Abstract

We report on the generation of high-energy pulses in an all normal dispersion photonic-crystal fiber laser. Two mode-locking techniques with and without passive spectral filtering are studied both numerically and experimentally to address a roadmap for energy scaling. It is found that high-contrast passive modulation is a very promising mode-locking technique for energy scaling in dissipative-soliton laser. Moreover, this technique does not need any additional spectral filtering than the limited gain bandwidth to stabilize high-energy ultrashort pulses. The presented laser generates 110 nJ chirped pulses at 57 MHz repetition rate for an average power of 6.2 W. The output pulses could be dechirped close to the transform-limited duration of 100 fs.

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References

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    [CrossRef]
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    [CrossRef] [PubMed]
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    [CrossRef]
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2011 (1)

2010 (3)

2009 (2)

2008 (3)

2007 (1)

2006 (2)

2004 (1)

F. Ö. Ilday, J. R. Buckley, W. G. Clark, and F. W. Wise, “Self-similar evolution of parabolic pulses in a laser,” Phys. Rev. Lett. 92(21), 213902 (2004).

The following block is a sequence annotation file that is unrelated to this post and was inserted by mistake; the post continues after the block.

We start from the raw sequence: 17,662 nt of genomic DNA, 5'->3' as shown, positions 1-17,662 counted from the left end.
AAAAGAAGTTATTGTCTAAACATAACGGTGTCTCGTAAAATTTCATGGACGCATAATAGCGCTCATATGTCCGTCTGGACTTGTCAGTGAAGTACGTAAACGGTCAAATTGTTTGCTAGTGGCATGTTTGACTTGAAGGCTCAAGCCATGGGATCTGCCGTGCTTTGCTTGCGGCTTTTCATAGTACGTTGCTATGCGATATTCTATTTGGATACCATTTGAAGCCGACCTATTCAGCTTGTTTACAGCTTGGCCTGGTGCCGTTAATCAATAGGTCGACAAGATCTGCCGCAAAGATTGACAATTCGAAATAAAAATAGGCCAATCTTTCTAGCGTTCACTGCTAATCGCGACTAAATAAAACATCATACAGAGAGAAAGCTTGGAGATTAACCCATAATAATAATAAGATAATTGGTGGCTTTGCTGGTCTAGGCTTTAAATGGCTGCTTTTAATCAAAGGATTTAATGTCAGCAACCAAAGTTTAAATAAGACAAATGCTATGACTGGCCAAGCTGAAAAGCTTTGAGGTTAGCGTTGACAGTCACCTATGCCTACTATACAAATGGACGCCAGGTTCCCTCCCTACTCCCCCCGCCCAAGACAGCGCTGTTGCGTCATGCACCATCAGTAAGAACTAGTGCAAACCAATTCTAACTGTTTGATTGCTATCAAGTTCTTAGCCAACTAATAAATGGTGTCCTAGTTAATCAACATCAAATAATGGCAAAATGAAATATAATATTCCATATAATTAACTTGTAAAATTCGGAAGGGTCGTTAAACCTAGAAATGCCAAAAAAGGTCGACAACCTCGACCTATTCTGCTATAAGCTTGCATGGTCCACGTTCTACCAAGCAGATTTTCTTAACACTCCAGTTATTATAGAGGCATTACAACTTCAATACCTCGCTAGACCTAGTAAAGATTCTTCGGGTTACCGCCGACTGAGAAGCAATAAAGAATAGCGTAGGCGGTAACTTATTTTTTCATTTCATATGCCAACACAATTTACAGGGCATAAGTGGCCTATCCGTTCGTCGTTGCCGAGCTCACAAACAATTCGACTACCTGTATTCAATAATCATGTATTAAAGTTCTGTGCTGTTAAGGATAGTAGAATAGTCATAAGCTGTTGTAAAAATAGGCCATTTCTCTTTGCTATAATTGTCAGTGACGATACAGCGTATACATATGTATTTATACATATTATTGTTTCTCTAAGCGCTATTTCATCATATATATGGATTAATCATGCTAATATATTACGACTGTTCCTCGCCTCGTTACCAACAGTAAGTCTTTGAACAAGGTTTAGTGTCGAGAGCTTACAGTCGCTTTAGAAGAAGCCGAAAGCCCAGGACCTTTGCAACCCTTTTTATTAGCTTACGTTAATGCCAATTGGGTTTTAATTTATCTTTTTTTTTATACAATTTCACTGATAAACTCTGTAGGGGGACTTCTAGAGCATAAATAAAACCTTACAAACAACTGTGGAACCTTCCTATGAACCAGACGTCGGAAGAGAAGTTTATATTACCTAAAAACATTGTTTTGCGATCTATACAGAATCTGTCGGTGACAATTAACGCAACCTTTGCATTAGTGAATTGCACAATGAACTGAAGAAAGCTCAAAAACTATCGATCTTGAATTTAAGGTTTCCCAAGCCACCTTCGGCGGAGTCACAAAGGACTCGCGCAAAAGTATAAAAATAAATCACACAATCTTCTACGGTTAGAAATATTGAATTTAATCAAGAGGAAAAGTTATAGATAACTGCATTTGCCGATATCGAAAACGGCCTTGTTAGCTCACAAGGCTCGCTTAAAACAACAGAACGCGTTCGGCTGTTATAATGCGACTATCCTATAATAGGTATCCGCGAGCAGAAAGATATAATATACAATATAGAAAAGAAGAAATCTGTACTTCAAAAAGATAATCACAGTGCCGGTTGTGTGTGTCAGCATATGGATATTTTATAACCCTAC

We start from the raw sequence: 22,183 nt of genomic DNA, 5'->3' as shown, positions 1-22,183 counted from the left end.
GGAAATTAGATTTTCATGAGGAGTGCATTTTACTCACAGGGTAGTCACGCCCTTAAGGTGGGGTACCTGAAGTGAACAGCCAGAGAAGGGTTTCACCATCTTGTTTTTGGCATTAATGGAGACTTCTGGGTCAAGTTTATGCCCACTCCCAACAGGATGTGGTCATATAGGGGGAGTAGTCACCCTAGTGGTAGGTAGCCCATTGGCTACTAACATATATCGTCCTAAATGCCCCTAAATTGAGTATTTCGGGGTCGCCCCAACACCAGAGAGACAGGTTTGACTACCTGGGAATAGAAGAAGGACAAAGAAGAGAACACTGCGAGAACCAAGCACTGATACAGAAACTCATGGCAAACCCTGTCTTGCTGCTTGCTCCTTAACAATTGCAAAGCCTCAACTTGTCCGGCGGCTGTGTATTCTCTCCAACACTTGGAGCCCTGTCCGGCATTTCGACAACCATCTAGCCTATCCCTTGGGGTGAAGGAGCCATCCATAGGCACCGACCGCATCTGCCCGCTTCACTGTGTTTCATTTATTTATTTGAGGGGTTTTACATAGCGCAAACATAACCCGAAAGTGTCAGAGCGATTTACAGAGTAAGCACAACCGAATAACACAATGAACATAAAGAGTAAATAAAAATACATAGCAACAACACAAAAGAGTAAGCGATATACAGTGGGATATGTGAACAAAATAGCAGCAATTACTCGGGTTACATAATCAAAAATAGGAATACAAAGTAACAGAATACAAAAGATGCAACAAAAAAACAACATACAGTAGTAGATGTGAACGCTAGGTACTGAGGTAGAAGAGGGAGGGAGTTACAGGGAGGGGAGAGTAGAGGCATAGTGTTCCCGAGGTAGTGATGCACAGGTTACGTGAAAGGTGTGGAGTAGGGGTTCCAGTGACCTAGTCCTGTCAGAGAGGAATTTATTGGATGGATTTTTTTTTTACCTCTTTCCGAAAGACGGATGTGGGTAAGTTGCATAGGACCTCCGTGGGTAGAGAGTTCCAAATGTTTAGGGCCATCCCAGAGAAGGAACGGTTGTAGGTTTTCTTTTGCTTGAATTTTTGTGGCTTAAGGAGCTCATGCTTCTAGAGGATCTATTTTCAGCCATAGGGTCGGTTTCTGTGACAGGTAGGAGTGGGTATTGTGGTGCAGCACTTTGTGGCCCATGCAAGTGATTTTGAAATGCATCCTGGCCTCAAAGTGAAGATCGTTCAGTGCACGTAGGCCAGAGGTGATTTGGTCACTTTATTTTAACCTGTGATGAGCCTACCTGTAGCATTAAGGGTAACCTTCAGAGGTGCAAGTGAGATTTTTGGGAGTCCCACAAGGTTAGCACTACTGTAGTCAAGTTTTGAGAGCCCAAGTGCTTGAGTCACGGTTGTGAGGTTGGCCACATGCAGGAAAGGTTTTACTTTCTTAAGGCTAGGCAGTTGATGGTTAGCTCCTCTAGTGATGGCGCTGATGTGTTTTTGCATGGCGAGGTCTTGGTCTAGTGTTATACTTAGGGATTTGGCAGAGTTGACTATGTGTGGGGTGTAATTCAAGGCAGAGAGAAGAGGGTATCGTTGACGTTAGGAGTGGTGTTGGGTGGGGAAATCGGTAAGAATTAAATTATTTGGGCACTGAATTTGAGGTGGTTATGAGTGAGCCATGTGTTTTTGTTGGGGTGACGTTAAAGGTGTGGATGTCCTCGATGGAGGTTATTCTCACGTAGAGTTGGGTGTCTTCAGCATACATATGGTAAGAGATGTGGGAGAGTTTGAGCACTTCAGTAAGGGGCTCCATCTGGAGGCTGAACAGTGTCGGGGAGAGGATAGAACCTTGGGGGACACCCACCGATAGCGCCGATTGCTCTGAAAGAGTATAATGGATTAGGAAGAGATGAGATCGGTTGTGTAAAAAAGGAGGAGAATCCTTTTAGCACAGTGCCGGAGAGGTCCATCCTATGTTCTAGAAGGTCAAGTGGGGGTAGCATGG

[CrossRef] [PubMed]

1994 (1)

K. Tamura, L. E. Nelson, H. A. Haus, and E. P. Ippen, “Soliton versus nonsoliton operation of fiber ring lasers,” Appl. Phys. Lett. 64(2), 149 (1994).
[CrossRef]

Bale, B. G.

Baumgartl, M.

Boullet, J.

Buckley, J.

Buckley, J. R.

F. Ö. Ilday, J. R. Buckley, W. G. Clark, and F. W. Wise, “Self-similar evolution of parabolic pulses in a laser,” Phys. Rev. Lett. 92(21), 213902 (2004).
[CrossRef] [PubMed]

Chong, A.

Clark, W. G.

F. Ö. Ilday, J. R. Buckley, W. G. Clark, and F. W. Wise, “Self-similar evolution of parabolic pulses in a laser,” Phys. Rev. Lett. 92(21), 213902 (2004).
[CrossRef] [PubMed]

Cormier, E.

Deng, Y.

Haus, H. A.

K. Tamura, L. E. Nelson, H. A. Haus, and E. P. Ippen, “Soliton versus nonsoliton operation of fiber ring lasers,” Appl. Phys. Lett. 64(2), 149 (1994).
[CrossRef]

Hideur, A.

Ilday, F. Ö.

F. Ö. Ilday, J. R. Buckley, W. G. Clark, and F. W. Wise, “Self-similar evolution of parabolic pulses in a laser,” Phys. Rev. Lett. 92(21), 213902 (2004).
[CrossRef] [PubMed]

Ippen, E. P.

K. Tamura, L. E. Nelson, H. A. Haus, and E. P. Ippen, “Soliton versus nonsoliton operation of fiber ring lasers,” Appl. Phys. Lett. 64(2), 149 (1994).
[CrossRef]

Jansen, F.

Jauregui, C.

Kafka, J. D.

Kieu, K.

Kutz, J. N.

Lecaplain, C.

Lefrançois, S.

Limpert, J.

Machinet, G.

Nelson, L. E.

K. Tamura, L. E. Nelson, H. A. Haus, and E. P. Ippen, “Soliton versus nonsoliton operation of fiber ring lasers,” Appl. Phys. Lett. 64(2), 149 (1994).
[CrossRef]

Ortaç, B.

Renninger, W.

Renninger, W. H.

Schreiber, T.

Stutzki, F.

Tamura, K.

K. Tamura, L. E. Nelson, H. A. Haus, and E. P. Ippen, “Soliton versus nonsoliton operation of fiber ring lasers,” Appl. Phys. Lett. 64(2), 149 (1994).
[CrossRef]

Tang, D. Y.

Tünnermann, A.

Wise, F.

Wise, F. W.

Wu, J.

Zhao, L. M.

Appl. Phys. Lett. (1)

K. Tamura, L. E. Nelson, H. A. Haus, and E. P. Ippen, “Soliton versus nonsoliton operation of fiber ring lasers,” Appl. Phys. Lett. 64(2), 149 (1994).